Caesars Entertainment Unveils Deal to Collaborate With ESPN
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As the American public continues to accept and embrace legalized sports betting in the year since the U.S. Supreme Court lifted a federal ban, ESPN continues to integrate itself in the growing industry with specialized television programming and additional online content.
Caesars Entertainment announced Tuesday that it is partnering with ESPN. The multifaceted deal includes ESPN building a studio inside Caesars’ Linq Hotel & Casino in Las Vegas that will be used to broadcast gambling content across various ESPN platforms, while Caesars becomes ESPN’s official data supplier.
"The sports betting landscape has changed, and fans are coming to us for this kind of information more than ever before," ESPN vice president of business development Mike Morrison said in a press release. "We are poised to expand our coverage in a big way and working with a category leader like Caesars Entertainment will help us serve these highly engaged, diverse sports fans with the best and most relevant content possible."
ESPN Setting Up Shop In Vegas
ESPN’s studio inside Linq is expected to be operational in 2020. The media conglomerate will use the facility for segments airing on “SportsCenter” and other television shows including “Daily Wager,” a daily gambling-specific program the network debuted in March.
It will also be utilized when Las Vegas is hosting signature sporting events such as the NFL Draft, NBA Summer League games, and boxing and mixed martial arts fights, each of which ESPN broadcasts.
This marks the second time Caesars, which operates 38 gaming facilities in 13 states, has partnered with a media company to construct a casino at one of its Las Vegas properties. In February, Turner Broadcasting announced it was building a studio for its Bleacher Report brand at Caesars Palace.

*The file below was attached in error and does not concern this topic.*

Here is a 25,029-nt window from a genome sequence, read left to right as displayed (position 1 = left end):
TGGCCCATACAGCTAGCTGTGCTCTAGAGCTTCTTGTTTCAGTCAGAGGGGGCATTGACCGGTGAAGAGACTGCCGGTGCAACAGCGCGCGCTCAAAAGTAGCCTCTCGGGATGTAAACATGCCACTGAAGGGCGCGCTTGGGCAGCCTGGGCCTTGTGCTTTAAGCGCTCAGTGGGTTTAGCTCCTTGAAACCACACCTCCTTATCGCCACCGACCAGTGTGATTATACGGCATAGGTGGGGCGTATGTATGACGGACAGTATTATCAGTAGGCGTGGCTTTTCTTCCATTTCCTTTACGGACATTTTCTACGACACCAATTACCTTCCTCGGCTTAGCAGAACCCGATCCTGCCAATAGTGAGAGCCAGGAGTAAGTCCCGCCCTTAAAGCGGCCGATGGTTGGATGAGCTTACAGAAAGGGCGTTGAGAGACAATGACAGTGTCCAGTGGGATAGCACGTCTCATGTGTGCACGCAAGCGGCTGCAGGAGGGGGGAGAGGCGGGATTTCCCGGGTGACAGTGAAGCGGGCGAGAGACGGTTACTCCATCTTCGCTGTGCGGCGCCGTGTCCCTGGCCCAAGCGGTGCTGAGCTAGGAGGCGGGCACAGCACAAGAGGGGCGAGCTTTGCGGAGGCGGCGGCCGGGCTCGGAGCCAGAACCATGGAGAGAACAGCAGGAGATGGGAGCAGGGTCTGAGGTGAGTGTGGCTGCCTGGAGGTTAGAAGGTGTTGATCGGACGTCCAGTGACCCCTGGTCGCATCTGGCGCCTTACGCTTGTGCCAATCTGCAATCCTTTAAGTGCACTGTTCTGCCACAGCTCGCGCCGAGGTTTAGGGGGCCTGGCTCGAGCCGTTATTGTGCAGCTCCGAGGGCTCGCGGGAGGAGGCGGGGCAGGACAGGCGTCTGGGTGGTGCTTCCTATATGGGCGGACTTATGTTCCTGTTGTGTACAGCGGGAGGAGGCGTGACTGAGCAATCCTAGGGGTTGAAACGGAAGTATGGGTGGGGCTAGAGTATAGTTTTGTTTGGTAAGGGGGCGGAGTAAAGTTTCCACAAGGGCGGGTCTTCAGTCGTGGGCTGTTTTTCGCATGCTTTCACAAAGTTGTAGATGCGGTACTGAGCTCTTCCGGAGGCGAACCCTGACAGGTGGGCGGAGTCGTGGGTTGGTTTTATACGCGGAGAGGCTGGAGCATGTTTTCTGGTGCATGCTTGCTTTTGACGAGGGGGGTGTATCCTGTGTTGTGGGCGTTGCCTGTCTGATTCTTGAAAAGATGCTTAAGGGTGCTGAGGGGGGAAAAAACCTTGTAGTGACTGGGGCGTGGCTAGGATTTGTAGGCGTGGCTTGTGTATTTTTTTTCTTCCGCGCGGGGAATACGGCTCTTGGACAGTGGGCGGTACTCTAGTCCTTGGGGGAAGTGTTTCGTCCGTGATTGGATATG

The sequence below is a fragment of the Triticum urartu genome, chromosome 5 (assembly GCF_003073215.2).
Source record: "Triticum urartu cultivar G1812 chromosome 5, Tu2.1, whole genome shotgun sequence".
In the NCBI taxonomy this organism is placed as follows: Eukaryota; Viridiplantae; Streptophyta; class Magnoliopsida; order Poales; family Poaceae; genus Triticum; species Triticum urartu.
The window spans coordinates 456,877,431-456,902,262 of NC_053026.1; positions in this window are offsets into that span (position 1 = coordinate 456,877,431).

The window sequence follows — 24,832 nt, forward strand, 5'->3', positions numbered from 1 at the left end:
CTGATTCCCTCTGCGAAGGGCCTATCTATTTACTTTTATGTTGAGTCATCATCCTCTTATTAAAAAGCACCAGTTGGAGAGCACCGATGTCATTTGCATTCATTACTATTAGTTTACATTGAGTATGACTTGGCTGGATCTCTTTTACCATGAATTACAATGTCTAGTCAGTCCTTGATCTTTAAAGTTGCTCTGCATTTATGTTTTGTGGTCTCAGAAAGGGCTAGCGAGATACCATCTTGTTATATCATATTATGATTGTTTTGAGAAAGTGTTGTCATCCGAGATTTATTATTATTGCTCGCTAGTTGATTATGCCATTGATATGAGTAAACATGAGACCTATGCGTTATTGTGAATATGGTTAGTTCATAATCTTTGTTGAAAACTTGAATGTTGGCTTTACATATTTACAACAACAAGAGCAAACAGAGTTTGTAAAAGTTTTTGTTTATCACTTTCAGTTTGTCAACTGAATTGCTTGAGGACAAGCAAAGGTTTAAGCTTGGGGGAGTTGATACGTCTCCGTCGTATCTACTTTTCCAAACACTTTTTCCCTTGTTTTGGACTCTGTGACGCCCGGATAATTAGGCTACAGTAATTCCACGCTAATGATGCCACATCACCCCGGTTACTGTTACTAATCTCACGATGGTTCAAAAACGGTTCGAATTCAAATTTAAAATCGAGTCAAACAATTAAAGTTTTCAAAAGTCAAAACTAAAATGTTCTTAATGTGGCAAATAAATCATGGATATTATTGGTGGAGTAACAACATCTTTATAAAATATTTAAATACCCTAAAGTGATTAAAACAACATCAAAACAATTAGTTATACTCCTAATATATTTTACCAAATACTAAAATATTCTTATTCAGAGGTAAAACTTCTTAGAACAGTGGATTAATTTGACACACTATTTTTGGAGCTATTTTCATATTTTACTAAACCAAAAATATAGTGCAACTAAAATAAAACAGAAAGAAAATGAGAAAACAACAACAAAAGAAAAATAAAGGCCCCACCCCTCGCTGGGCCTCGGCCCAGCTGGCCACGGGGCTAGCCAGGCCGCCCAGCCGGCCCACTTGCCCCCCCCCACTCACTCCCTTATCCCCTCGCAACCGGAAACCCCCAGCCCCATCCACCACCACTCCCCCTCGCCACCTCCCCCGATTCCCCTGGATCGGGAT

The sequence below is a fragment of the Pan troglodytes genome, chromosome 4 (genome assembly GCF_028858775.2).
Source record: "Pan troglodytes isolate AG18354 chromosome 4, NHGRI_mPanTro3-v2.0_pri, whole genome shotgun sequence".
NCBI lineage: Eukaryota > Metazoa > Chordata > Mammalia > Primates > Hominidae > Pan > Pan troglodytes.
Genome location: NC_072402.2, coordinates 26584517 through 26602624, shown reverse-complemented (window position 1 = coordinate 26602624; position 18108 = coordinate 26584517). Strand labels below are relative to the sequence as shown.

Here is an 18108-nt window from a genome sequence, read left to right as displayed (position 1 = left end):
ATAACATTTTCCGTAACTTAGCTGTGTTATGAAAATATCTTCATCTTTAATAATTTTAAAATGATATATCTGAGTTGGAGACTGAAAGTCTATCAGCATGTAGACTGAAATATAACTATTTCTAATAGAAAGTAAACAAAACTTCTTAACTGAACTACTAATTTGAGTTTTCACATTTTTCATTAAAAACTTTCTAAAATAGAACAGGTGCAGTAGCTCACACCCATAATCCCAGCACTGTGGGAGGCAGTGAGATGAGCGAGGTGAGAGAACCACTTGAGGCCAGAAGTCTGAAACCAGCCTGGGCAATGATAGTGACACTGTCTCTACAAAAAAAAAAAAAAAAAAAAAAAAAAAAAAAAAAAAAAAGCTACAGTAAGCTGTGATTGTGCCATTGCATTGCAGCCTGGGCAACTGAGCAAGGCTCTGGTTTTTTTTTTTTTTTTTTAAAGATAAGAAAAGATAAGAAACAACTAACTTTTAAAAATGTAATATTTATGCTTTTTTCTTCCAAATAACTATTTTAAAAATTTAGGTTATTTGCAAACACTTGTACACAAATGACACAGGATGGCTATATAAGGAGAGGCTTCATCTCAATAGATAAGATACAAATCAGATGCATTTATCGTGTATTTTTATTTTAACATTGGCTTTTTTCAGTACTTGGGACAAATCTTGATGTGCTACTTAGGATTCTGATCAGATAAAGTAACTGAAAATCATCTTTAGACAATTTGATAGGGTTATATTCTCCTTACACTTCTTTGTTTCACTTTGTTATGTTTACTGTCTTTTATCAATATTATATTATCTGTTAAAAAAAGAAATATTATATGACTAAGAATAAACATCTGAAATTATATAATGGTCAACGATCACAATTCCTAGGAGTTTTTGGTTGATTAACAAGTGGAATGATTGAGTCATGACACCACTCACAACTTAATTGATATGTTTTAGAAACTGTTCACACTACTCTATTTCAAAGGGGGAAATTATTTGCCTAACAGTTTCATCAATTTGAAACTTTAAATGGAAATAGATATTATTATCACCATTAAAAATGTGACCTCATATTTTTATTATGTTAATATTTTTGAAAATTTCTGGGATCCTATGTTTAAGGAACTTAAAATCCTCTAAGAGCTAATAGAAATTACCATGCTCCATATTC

"Having a great partner in Caesars Entertainment and soon a full studio presence in Las Vegas will help us create content that taps into that culture and grows our offerings to avid bettors and more casual fans,” said Connor Schell, executive vice president of content for ESPN in the statement.
ESPN Move Comes on Heels of Fox Sports Announcement
Amid a television landscape where programming is becoming increasingly specialized, media companies see gambling as way to retain interest among current viewers while also attracting a new audience.
Fox Sports, ESPN’s rival, announced last week it was partnering with the Stars Group to create a sports-betting app that will offer contests that are free-to-play and others that entail wagering real money.
ESPN and Fox Sports expanding into the gaming marketplace follows the Supreme Court overturning the Professional and Amateur Sports Protection Act of 1992 in May 2018 that prohibited sports betting beyond Nevada.
In the aftermath of that ruling, legalized sports betting has become increasingly commonplace with eight states now having operational sportsbooks and the strong likelihood that several states more will open sportsbooks before the year is out.
The greater acceptance of legalized sports betting has propelled Las Vegas, once long shunned by professional sports leagues due to its association with gambling, into a city that the is now a destination.The NHL expanded into Las Vegas by adding the Golden Knights in 2017, and the NFL Raiders are relocating to the city in 2010. Caesars became the NFL’s first official casino sponsor earlier this year.
"Between an increased interest in sports betting among fans, regularly hosting marquee sporting events -- like the upcoming NFL Draft and NBA Summer League as well as premier UFC and Top Rank bouts -- and the arrival of the Golden Knights and the Raiders, Las Vegas has become an epicenter of sports culture," Schell said in the statement.